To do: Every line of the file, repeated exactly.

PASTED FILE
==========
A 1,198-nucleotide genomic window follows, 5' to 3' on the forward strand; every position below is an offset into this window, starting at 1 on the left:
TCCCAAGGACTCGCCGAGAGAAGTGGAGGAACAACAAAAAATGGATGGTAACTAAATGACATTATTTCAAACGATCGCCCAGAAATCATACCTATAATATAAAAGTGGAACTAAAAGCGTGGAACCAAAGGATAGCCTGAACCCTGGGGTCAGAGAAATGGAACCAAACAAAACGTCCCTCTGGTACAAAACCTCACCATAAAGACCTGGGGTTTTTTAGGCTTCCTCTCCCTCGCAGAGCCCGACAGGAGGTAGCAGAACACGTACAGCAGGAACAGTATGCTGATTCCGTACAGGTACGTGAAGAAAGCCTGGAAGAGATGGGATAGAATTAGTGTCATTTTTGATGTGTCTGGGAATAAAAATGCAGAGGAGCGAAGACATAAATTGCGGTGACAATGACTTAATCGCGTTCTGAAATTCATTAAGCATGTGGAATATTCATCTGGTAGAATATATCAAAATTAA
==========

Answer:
A 1,198-nucleotide genomic window follows, 5' to 3' on the forward strand; every position below is an offset into this window, starting at 1 on the left:
TCCCAAGGACTCGCCGAGAGAAGTGGAGGAACAACAAAAAATGGATGGTAACTAAATGACATTATTTCAAACGATCGCCCAGAAATCATACCTATAATATAAAAGTGGAACTAAAAGCGTGGAACCAAAGGATAGCCTGAACCCTGGGGTCAGAGAAATGGAACCAAACAAAACGTCCCTCTGGTACAAAACCTCACCATAAAGACCTGGGGTTTTTTAGGCTTCCTCTCCCTCGCAGAGCCCGACAGGAGGTAGCAGAACACGTACAGCAGGAACAGTATGCTGATTCCGTACAGGTACGTGAAGAAAGCCTGGAAGAGATGGGATAGAATTAGTGTCATTTTTGATGTGTCTGGGAATAAAAATGCAGAGGAGCGAAGACATAAATTGCGGTGACAATGACTTAATCGCGTTCTGAAATTCATTAAGCATGTGGAATATTCATCTGGTAGAATATATCAAAATTAA